The clear waters surrounding the shallow reefs allow you to observe a variety of fish and coral species.
The Most Common Fish Species
I already shared a few fish species that are “typical” for individual reefs. However, the marine life is pretty similar for all of them. Chances are you’ll observe goatfish, yellowtail, grouper, snapper, angelfish, grunts, blue tang and parrotfish. Possibly you’ll also encounter barracuda, sting rays, nurse sharks and green moray eels. Like I said, sea turtles enjoy most of these locations so try to spot a few of them as well. If you’re able to dive a little, who knows a lobster or reef crab will come out of its shelter.
The Most Common Coral Species
The Florida Keys contain a huge collection of different corals. Islamorada typically shows you brain, mushroom, elkhorn and star.
My Boat Tour Tips
As you now understand, joining a boat tour is necessary in order to explore the Islamorada marine life. I’ve joined quite a bunch of different tours so let me share a few important tips and tricks:
Apply sunscreen before you enter the boat. Of course, you need to reapply frequently like I explained in my guide about UV protection for snorkelers. Boats can become a mess if everyone spills their sunscreen, so keep everything clean. Most companies don’t like (or allow you to bring) metal cups or plates since they could scratch the boat. Snacks and drinks aren’t always available, so bring your own.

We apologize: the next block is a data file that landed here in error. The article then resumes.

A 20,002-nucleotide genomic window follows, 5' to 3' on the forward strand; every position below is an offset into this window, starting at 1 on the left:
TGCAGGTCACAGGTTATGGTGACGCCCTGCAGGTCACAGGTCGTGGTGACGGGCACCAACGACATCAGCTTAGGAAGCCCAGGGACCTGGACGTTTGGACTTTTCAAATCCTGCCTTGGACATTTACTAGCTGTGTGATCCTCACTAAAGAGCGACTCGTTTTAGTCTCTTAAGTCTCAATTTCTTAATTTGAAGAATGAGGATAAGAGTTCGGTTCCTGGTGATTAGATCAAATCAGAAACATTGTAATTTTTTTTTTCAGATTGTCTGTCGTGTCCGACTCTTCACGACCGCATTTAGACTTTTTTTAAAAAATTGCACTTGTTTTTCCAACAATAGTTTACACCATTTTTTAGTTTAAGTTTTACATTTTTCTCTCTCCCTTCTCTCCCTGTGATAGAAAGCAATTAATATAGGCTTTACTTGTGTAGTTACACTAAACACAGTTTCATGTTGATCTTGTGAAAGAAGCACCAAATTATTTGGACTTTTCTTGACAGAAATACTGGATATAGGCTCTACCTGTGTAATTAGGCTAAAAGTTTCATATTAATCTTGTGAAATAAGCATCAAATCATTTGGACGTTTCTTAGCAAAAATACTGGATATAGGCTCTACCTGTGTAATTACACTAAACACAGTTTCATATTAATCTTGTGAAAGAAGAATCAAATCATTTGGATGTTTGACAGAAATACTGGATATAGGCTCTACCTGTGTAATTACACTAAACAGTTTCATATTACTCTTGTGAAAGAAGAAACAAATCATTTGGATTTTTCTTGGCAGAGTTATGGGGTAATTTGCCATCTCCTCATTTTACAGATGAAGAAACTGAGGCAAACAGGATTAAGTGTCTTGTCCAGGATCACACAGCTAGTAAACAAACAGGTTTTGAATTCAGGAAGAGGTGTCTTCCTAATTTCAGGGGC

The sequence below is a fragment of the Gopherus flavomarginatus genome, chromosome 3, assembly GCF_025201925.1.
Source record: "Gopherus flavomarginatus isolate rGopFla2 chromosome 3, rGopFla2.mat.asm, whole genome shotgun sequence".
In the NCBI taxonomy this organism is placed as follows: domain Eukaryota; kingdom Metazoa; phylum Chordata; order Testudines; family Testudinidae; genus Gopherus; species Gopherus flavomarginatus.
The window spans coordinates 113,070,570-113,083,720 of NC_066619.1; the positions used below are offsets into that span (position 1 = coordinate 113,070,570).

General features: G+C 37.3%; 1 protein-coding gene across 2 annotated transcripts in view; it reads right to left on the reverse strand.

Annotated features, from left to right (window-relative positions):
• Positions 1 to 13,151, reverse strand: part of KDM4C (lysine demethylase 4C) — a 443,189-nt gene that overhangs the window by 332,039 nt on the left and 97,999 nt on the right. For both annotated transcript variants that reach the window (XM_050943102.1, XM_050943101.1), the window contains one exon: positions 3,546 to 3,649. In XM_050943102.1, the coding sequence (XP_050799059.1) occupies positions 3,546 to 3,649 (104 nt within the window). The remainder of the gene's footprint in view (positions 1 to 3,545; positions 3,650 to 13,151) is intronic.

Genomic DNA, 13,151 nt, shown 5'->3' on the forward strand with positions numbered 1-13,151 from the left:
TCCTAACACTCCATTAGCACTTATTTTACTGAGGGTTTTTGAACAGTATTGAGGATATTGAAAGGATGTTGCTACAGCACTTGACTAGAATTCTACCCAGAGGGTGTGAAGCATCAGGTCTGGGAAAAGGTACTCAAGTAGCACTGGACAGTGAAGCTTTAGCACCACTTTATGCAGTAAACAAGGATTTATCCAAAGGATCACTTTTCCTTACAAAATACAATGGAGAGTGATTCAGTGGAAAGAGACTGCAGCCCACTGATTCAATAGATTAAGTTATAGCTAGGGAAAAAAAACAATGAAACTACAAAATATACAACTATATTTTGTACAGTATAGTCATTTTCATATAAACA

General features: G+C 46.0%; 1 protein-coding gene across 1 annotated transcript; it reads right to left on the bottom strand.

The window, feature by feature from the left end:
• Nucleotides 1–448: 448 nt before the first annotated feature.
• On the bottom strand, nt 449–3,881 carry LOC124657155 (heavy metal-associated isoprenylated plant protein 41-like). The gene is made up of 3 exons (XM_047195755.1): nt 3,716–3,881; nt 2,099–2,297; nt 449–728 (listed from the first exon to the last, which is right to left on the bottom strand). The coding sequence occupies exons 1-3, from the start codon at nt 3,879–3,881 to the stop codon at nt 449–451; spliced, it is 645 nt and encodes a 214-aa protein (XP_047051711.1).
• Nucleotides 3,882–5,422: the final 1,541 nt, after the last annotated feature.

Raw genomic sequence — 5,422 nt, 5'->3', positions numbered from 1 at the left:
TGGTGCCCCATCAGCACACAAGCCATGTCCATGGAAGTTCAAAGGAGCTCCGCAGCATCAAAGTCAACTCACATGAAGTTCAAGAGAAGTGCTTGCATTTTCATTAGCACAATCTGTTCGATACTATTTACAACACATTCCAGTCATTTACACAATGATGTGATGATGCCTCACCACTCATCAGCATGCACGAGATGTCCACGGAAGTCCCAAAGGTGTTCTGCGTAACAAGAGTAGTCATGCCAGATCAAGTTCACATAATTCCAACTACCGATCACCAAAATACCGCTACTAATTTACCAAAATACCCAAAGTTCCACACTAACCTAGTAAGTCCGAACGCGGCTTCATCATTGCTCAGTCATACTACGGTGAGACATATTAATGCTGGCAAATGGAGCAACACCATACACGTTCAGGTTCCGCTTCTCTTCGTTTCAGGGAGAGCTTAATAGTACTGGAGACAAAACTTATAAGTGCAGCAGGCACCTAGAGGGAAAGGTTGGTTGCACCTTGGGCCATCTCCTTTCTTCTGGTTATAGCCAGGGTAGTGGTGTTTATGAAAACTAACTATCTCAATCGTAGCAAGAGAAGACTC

Make sure to check if snorkel gear is available and if it’s included in the price. You usually pay an extra 10 bucks in case you need to rent basic gear. If you plan to join multiple excursions, it’s always best to get yourself a (simple) snorkel set. A mask, a snorkel and a pair of fins aren’t that expensive, even by high quality brands. I discuss my favorite ones in my article called snorkel sets for adults and kids. They will be worth it in the long run.
If you can, try to also bring a pair of water shoes. Water shoes can be very comfortable and provide more grip on slippery boat surfaces. Big catamarans often provide bathrooms and showers, so mind your step.
Nearby Snorkel Recommendations
If you’re already in the Florida Keys, consider to also snorkel in Key Largo. Key Largo is located towards the north of Islamorada. Even further up north (well, slightly) you could also decide to snorkel in Biscayne National Park.
In case you travel southwards (well, towards the south west actually), it might be worth to read my article about snorkeling on Sombrero beach. Just like Islamorada, you can take a boat tour towards an outer reef that’s packed with a vibrant marine life. Traveling even further southwards? Key West snorkeling should make it worth the trip.
Islamorada offers a bunch of outer reefs that can only be visited by joining a boat tour. I shared 3 shallow reefs that are great for snorkelers. Most of the other reefs are better suited for divers. Crystal clear blue (and green) water allow for great visibility. Impressive corals, various fish species and even sea turtles make this a great location for anyone visiting the Florida Keys.